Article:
Things may be looking up on Wall Street, but millions of Americans have yet to experience a recovery, and jobs are their main source of anxiety. A new survey by the Economic Policy Institute finds that one in four American households was affected by a job loss in the past year; 81 percent of Americans say Obama hasn't done enough to combat unemployment. And the unemployment rate is widely expected to keep rising. This has led a number of (mostly left-leaning) wonks and political pundits to argue that Americans' anger at the government derives not from big deficits but from a lack of jobs. Four different conclusions about the EPI's findings:

  • 'Americans Don't Know the Government is Helping Them,' Matthew Yglesias argues at Think Progress. "The public's belief that the federal government hasn't been stepping in to help them out is simply mistaken." Yglesias says the White House has worked behind the scenes to help jobless Americans get back to work, but the public just hasn't noticed it.
For example, every single employed person in the United States of America received a tax cut as part of the American Recovery and Reinvestment Act. But as I've noted previously the eager beavers in the White House got their hands on some behavioral economics research which indicated that the tax cut would be a more effective stimulus measure if it was implemented in a way deliberately designed to obscure the fact that it was happening from people. And mission accomplished!
  • 'Americans Know it's Unfair,' Ezra Klein writes at The Washington Post. Banks got bailouts, but consumers didn't. "The economic logic behind preserving the financial sector was bulletproof. But the electorate is not composed of economists. And all they know is that the banks got a lot of money, and this is the worst recession in memory." Americans, "get what is actually happening," and "don't think it's fair."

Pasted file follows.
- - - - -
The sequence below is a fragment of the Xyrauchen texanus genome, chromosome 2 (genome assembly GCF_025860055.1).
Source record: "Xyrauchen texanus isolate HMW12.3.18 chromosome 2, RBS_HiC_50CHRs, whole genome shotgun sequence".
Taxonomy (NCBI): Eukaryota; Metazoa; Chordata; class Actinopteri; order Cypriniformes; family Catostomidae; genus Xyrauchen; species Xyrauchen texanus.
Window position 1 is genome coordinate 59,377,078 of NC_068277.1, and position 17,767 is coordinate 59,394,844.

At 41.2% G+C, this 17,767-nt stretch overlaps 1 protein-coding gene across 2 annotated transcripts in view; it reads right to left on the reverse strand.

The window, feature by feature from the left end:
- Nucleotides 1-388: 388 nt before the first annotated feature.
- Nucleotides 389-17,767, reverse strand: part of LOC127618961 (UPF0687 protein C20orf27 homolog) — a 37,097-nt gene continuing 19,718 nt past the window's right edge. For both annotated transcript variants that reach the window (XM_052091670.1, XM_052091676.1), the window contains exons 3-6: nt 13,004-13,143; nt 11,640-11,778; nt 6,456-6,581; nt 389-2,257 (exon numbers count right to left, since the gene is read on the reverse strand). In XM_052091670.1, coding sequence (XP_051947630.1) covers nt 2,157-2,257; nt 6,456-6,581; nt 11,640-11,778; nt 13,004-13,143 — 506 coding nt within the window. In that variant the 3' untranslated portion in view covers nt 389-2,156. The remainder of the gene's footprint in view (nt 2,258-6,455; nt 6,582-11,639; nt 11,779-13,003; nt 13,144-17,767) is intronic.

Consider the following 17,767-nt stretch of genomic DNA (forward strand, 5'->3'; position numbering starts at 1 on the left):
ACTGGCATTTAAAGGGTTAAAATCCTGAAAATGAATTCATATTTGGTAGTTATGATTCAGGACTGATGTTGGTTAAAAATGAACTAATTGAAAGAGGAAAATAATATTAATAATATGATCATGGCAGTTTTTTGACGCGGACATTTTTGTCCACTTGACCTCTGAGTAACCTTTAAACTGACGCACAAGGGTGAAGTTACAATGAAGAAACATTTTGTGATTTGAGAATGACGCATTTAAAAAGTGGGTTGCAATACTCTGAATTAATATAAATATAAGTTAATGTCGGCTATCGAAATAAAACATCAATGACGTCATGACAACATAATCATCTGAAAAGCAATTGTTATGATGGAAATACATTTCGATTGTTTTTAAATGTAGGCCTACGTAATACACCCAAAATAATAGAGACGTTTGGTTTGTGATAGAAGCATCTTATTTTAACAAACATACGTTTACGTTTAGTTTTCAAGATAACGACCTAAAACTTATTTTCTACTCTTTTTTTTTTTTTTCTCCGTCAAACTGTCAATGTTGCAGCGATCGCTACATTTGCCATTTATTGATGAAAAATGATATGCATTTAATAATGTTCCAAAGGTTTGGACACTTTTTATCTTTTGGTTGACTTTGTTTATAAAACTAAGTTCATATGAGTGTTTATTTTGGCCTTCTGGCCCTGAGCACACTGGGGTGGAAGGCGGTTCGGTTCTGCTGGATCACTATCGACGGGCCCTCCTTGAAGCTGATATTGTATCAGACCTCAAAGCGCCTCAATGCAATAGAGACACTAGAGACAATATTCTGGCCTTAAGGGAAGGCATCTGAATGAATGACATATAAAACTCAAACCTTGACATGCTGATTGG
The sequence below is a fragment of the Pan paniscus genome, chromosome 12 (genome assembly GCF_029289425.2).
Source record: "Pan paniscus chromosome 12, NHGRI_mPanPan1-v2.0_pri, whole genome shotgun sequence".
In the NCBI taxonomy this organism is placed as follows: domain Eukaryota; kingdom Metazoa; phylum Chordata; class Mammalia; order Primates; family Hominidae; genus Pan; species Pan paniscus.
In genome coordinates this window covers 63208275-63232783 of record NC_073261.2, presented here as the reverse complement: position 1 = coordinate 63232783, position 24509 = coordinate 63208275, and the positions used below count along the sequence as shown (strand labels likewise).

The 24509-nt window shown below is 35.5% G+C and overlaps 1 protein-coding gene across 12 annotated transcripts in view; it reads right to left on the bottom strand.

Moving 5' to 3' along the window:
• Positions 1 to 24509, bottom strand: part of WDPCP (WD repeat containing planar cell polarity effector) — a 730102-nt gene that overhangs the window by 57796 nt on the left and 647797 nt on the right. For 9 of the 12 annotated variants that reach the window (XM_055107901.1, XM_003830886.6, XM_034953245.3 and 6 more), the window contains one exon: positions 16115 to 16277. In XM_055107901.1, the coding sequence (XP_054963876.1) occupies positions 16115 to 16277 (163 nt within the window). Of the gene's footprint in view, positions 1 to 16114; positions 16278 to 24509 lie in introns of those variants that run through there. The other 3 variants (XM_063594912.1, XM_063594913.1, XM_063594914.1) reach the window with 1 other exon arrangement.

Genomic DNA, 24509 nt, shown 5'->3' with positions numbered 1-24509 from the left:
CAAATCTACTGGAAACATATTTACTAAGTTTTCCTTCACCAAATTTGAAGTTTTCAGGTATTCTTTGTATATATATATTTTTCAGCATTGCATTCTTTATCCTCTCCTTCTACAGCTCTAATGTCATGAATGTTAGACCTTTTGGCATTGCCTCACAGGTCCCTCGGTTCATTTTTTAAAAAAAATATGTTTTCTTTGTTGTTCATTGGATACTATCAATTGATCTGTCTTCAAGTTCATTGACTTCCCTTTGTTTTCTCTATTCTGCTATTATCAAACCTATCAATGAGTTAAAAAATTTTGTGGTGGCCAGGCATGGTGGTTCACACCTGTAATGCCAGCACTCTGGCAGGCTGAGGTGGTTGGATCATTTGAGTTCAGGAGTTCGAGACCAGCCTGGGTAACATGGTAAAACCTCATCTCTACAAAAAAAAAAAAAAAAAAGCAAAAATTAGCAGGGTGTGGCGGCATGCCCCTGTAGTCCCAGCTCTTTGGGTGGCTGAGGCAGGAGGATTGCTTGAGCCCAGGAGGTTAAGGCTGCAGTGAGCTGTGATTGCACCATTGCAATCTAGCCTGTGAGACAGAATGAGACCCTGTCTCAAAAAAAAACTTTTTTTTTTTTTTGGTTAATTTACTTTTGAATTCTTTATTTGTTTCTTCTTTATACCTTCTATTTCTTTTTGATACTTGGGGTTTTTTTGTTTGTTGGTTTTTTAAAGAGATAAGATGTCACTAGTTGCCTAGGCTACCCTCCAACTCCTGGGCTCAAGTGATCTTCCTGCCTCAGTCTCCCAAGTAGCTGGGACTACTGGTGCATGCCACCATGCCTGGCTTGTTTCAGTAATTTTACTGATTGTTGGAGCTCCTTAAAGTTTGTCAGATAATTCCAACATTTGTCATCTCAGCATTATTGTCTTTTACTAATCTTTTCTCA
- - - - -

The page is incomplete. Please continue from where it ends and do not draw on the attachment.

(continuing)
• Most Unemployed Americans Don't Live in Washington, The Economist says. The writer's friends have been rehired since the economy began to recover, but Americans who live in areas with structural unemployment will fare much worse: "Structural unemployment--due to the secular decline of particular industries or the skill-eroding effects of long-term unemployment--will be the difficult problem to resolve. And structural unemployment is considerably more geographically concentrated." The recession's impact will be felt most strongly outside of Washington. "The patterns are clear: manufacturing areas in the Midwest, southern Piedmont, and inland California, where the collapse of the housing industry was particularly severe, are the loci of structural unemployment pain."
  • Americans Aren't Worried About the Deficit. They're Worried About Their Job, Kevin Drum writes at Mother Jones. "The deficit is a pretty abstract thing, and "hyperactive government" doesn't necessarily mean healthcare and the stimulus bill." Drum says, "People are pretty strongly convinced that the finance industry has gotten huge amounts of help from Obama and Congress, while ordinary people have gotten squat." He says the White House should focus on unemployment. "If you want to be a popular president, you'd better be able to demonstrate some job growth. End of story."